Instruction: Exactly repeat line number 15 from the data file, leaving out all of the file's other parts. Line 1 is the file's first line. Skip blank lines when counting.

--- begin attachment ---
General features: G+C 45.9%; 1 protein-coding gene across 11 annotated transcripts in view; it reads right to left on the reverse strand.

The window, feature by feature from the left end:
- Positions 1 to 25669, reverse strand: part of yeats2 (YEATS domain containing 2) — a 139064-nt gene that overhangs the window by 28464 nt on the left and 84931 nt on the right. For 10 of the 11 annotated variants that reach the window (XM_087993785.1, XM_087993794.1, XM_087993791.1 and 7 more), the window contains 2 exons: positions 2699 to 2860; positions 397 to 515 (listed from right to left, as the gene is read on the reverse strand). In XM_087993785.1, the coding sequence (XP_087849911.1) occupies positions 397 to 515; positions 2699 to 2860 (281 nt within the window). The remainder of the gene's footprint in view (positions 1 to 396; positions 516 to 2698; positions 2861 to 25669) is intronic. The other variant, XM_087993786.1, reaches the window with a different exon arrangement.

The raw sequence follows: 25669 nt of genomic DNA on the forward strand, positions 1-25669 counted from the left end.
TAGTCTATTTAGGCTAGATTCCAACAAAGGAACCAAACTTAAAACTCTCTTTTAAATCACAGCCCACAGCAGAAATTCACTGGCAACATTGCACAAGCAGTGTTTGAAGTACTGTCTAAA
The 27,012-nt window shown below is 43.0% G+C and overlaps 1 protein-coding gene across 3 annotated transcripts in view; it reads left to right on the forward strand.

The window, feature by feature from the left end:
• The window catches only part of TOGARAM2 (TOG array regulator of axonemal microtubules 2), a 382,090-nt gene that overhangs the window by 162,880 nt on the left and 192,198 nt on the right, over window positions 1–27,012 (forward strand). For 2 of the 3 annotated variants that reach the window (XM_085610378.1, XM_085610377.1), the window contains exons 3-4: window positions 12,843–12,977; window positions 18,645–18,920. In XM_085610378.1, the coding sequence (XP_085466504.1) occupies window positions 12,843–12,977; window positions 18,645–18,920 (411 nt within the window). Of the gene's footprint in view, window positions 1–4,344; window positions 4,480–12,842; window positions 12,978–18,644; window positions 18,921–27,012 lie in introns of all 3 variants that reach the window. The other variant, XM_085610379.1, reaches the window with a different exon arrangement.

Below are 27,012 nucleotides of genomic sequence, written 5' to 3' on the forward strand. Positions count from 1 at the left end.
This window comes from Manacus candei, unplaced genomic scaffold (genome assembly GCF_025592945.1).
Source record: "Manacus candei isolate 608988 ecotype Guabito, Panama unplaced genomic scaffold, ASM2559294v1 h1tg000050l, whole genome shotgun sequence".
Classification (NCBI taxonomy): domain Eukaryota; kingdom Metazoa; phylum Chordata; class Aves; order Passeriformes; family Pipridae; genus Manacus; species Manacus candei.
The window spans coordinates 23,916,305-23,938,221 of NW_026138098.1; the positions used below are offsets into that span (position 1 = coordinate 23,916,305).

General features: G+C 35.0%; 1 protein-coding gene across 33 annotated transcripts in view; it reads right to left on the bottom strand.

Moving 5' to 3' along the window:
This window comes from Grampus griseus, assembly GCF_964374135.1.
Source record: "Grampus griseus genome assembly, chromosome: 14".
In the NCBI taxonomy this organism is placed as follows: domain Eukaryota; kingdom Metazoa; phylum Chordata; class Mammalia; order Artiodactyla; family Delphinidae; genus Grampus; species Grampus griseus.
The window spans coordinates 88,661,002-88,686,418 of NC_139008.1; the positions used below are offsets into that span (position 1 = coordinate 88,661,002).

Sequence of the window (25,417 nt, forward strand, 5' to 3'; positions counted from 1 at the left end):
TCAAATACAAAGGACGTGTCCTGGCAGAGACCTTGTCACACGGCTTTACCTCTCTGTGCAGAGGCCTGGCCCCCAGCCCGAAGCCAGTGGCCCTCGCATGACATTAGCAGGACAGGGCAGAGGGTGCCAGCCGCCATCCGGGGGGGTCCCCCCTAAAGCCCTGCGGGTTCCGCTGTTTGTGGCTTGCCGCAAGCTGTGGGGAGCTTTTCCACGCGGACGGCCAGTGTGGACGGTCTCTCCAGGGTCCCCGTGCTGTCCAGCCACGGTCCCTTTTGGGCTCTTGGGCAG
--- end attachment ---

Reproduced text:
Moving 5' to 3' along the window: